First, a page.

Open Science Conference
- Europe Building, Amsterdam
Open Science is a key priority of the Dutch Presidency. The Netherlands is committed to open access to scientific publications and the best possible re-use of research data, and it would like to accelerate the transition this requires.
Open Science involves transitioning from a system in which it is difficult to access and locate the results of scientific research to one that openly distributes results to all kinds of end users, such as researchers, knowledge institutions, companies, patient organisations, teachers, students, farmers and members of the public.
There are many initiatives and activities in the field of Open Science. In and of themselves, however, they cannot bring about the changes that are needed. By working together, joining forces and setting priorities for action, the Netherlands hopes to genuinely accelerate the transition to Open Science, especially in terms of open access to scientific articles that are published internationally and the optimal, responsible re-use of scientific data.
At European level, an Open Science Agenda is being developed which will set out areas of specific action agreed by the European Commission and member states. Preparations are also under way to set up an Open Science Policy Platform that will be tasked with fleshing out the agenda.
Goals and target groups
At this Presidency conference member states and stakeholders can emphasise the importance of this transition. They will also launch the Open Science Policy Platform and draft a joint action agenda. The invitees will include politicians and officials, and stakeholders from Europe, such as researchers, publishers, representatives of universities and research organisations, and organisations and companies that support research. In addition, there will be an explicit focus on new users of scientific information.
The idea is to share the findings of this conference with stakeholders, the Open Science Policy Platform and the European Ministers for research and innovation at the meeting of the Competitiveness Council being held in Brussels on 26 and 27 May 2016.
On 4 April the State Secretary for Education, Culture and Science, Sander Dekker, will welcome participants to the Presidency Conference on Open Science. During the conference, European Commissioner Carlos Moedas will share his views on the importance of a joint approach to open science in Europe.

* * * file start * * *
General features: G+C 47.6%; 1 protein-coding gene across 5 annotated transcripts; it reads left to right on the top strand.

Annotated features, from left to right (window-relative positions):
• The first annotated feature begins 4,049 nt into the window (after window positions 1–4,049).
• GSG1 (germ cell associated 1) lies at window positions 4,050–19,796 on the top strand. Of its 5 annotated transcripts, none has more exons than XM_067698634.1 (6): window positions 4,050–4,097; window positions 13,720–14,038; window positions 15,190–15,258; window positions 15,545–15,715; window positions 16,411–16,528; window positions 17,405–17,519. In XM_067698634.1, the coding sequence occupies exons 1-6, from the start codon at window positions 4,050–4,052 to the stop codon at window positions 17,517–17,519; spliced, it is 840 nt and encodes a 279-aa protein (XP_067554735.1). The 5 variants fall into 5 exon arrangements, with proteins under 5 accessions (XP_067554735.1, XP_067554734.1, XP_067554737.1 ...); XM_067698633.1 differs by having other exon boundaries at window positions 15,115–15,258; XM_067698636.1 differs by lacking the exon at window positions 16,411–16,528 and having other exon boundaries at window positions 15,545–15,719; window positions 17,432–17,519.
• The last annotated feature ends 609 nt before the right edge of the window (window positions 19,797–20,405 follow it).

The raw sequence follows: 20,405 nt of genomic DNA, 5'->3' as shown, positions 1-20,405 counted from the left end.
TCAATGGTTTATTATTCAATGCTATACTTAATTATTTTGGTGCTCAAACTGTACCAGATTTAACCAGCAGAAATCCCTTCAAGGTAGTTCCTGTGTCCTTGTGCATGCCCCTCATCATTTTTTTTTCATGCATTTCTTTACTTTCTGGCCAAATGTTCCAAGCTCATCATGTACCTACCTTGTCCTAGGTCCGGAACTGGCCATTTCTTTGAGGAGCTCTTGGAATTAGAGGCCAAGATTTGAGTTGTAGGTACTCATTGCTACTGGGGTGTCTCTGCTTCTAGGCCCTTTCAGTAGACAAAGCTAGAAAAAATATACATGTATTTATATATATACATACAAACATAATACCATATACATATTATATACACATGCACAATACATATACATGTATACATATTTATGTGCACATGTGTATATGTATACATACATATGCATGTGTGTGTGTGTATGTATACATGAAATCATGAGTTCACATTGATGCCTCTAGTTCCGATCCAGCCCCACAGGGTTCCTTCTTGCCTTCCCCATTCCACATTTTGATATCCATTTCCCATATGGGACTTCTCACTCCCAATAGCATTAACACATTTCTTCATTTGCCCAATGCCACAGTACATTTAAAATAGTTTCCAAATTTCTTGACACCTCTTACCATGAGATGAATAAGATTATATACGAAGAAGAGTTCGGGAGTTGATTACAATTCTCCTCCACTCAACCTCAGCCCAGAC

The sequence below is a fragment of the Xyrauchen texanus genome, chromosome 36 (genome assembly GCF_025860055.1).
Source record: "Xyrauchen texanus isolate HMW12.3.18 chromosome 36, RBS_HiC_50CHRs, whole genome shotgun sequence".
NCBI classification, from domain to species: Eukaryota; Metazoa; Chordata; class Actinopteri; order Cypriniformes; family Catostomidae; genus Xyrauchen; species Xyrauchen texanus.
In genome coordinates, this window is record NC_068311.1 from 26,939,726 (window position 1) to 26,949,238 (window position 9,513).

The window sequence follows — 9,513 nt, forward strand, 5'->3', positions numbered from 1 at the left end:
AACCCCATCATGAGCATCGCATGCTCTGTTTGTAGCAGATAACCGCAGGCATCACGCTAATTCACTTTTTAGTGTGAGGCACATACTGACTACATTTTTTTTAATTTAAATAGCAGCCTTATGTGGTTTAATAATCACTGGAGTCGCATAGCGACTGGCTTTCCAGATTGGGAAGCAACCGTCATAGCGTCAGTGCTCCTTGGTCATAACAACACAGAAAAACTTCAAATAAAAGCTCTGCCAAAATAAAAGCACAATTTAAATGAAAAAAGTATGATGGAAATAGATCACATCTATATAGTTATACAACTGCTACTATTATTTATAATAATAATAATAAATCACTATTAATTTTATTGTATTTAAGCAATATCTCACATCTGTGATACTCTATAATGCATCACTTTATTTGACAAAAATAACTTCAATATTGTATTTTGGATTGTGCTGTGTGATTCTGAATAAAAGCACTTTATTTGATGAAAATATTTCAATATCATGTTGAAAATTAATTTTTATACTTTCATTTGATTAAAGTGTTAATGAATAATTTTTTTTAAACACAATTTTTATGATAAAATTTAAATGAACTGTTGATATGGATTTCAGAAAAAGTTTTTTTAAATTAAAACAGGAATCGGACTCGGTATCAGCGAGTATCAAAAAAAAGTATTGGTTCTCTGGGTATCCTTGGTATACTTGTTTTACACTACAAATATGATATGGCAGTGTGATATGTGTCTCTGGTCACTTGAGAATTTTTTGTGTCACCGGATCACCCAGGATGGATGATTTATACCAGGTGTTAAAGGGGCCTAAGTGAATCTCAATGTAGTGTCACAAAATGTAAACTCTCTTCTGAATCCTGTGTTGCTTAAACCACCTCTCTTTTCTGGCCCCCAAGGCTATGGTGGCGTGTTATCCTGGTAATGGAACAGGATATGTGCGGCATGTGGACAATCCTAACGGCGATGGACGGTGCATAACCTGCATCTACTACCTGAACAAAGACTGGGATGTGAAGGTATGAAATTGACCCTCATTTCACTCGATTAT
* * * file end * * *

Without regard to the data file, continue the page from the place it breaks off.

In a panel discussion later in the day, a number of European officials will discuss ways of speeding up the culture shift and transition, how to bridge the gap between academia and society by sharing research findings in new ways, and how to work together, as member states, stakeholders and experts, to achieve these aims. At the end of the day Commissioner Moedas will launch the Open Science Policy Platform, and an informal visit and conference dinner will be held at Science Center NEMO. Watch it live via the live stream
On 5 April the focus will be on drafting the Amsterdam action agenda. This will be done in five break-out sessions (see below for details). In addition, informal discussions will be held on subjects including text and data mining, training and skills and research data management.
Break out Sessions
Evaluation of research(ers) mainly focuses on numbers of publications and citations. This practice provides insufficient incentives for researchers to share their knowledge with society and businesses. Consequently, the societal impact of science is suboptimal. What to do? Give more value to this in evaluations. How? By developing and implementing goals, indicators and metrics for societal impact in academic evaluation systems worldwide. In this session we will contribute to the action plan with help of relevant stakeholders: government, universities, funders, researchers, publishers and other service providers.